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Real Life Performance
The hip joint is a ‘ball and socket’ joint. It allows movement to occur between the femur and pelvis. The pelvis contains the ‘socket’ called the acetabulum. The ball shaped femoral head fits into the acetabulum and allows the leg to move in many directions.
The outer surface of the femoral head and the inside surface of the acetabulum are covered with cartilage. The cartilage surface is a smooth material that allows the two surfaces to slide with ease against one another.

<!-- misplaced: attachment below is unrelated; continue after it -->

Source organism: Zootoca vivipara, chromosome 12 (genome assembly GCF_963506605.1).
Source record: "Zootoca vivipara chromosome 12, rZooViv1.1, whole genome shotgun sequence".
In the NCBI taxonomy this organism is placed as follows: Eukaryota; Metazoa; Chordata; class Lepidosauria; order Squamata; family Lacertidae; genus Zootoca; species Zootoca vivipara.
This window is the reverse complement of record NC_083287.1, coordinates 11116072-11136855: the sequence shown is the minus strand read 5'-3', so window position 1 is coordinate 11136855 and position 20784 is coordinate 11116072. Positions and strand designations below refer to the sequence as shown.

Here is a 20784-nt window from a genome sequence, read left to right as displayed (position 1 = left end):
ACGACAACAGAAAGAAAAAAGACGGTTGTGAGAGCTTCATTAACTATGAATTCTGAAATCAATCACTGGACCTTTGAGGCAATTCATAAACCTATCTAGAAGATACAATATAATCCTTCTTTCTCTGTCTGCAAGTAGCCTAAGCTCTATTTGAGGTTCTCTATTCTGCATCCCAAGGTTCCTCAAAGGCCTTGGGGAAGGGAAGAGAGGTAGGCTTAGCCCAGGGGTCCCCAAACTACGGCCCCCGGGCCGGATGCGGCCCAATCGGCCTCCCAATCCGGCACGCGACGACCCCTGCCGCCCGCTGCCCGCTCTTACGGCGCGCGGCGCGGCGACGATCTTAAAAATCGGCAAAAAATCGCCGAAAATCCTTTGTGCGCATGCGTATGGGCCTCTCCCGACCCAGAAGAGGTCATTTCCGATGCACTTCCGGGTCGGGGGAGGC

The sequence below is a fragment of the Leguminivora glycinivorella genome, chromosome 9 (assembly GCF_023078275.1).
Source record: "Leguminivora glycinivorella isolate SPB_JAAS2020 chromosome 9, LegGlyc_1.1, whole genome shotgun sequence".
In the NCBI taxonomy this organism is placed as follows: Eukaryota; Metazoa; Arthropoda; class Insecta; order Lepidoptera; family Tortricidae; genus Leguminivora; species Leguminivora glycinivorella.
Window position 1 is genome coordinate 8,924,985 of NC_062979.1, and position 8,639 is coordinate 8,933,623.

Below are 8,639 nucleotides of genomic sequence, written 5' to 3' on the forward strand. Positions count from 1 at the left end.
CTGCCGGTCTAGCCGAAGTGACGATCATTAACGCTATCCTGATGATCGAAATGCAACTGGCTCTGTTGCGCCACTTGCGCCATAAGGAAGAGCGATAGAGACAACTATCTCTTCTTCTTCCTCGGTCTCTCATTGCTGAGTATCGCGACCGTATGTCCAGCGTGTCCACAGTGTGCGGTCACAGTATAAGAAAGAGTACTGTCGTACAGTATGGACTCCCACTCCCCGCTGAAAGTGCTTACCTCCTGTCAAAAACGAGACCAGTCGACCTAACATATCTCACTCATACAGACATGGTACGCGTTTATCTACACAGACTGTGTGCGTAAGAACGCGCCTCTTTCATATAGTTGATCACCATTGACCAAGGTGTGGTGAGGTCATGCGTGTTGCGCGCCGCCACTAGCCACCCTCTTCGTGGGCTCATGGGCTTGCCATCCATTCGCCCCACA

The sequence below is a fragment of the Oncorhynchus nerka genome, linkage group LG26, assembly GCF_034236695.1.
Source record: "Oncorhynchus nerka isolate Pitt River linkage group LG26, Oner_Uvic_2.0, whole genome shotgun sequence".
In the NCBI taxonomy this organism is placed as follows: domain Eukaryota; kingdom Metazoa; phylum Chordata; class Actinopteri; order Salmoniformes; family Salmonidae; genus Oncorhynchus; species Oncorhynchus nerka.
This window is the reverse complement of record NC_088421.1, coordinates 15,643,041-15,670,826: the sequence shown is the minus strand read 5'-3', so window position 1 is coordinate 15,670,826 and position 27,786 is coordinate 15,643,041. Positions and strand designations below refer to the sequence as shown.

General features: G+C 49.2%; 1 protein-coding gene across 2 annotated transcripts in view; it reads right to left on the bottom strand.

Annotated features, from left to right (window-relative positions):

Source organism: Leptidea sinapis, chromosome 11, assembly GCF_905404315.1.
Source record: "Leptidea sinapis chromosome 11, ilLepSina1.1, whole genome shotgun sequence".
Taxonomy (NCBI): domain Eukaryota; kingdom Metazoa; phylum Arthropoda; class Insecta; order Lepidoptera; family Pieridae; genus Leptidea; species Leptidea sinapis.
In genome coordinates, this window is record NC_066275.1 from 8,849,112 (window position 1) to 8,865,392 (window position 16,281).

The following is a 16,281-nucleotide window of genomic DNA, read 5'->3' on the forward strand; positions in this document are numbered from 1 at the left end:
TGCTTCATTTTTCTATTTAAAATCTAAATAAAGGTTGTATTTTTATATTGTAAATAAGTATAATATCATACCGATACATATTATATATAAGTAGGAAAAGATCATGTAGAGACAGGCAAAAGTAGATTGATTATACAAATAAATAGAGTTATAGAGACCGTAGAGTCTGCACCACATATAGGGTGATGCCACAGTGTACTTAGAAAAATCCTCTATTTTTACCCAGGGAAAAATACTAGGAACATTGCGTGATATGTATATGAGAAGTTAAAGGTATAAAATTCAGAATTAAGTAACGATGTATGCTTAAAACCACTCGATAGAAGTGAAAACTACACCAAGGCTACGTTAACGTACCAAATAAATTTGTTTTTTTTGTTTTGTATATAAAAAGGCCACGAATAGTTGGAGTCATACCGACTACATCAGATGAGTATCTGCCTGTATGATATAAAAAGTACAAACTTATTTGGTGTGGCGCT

A healthy hip joint will allow the leg to move freely, while supporting the upper body and absorbing the impact that results from exercise and daily activities.
The drawings below depict how a healthy hip looks and how a hip looks after replacement surgery. Hip replacement surgery removes the worn and arthritic areas of your hip joint and replaces those areas with implants that contain: metal, ceramic and/or polyethylene, a medical-grade plastic.